On the family farm in Hurley, Mississippi, Dana Sanders Jr. was clearing out some shooting lanes for the coming archery season for deer last Saturday when he felt a strike on his left leg just above his boot. He immediately thought rattlesnake bite.
Turns out, it was a rather costly rattlesnake bite.
"It was very violent," Sanders told The Clarion-Ledger, which reported the story Tuesday. "It was a very hard bite. I knew exactly what it was."
The pain was immediate. He looked around to determine the species of snake and spotted a timber rattlesnake estimated to be over five-feet long. He then headed for the hospital in Vicksburg.
By then he was dry-mouthed and started tingling all over. He was treated with painkillers, antibiotics, and CroFab, an anti-venom.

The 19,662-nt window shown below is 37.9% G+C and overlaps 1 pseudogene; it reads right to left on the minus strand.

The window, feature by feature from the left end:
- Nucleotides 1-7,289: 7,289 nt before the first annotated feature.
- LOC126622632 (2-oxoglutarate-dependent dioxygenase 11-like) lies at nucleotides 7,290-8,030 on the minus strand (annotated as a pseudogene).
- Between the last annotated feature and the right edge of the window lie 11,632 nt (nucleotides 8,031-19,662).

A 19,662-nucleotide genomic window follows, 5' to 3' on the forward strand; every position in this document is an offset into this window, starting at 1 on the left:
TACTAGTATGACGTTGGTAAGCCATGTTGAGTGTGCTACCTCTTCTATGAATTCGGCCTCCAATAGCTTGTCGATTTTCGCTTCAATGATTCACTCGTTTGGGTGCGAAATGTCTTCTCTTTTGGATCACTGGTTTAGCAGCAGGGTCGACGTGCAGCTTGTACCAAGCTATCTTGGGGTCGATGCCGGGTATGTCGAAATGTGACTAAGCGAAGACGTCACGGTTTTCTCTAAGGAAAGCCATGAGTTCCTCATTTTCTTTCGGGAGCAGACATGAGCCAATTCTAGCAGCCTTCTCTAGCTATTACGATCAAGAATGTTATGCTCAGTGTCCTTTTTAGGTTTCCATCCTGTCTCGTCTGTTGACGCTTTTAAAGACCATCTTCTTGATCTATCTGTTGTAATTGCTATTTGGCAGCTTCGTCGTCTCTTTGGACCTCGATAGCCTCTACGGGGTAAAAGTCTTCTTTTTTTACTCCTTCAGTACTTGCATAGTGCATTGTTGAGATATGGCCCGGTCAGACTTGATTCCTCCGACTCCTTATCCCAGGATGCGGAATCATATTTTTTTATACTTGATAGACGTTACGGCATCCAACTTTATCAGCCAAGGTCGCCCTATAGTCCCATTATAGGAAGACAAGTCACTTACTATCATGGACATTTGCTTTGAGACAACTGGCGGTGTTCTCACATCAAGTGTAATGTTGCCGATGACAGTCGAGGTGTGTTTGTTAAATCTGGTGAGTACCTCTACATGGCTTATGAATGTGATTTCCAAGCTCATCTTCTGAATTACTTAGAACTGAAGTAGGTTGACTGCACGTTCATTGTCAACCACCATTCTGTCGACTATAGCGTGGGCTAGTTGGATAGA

"While a snake bite likely won't cause death," The Clarion-Ledger wrote, "the price of CroFAb could send the victim into cardiac arrest."
Dr. Robert Cox, director of the Mississippi Poison Control Center, told the newspaper that he has seen prices from $4,000 to $7,000 per vial.
"I've heard a couple of different numbers in the ER," Sanders said. "It's 2,000-plus [dollars] per vial. I've had 10 now, I believe. Blue Cross is going to love this bill."
If $20,000 is the total, Sanders and his insurance company ought to consider themselves lucky. Treating a rattlesnake bite isn't cheap. It could have been much more exorbitant.
Dag-Are Trydal, a UC San Diego exchange student from Norway, was hospitalized at Scripps La Jolla Hospital in 2012 for a rattlesnake bite. His final bill: $143,989.
One more reason not to get bitten by a rattlesnake, not that you need another reason.
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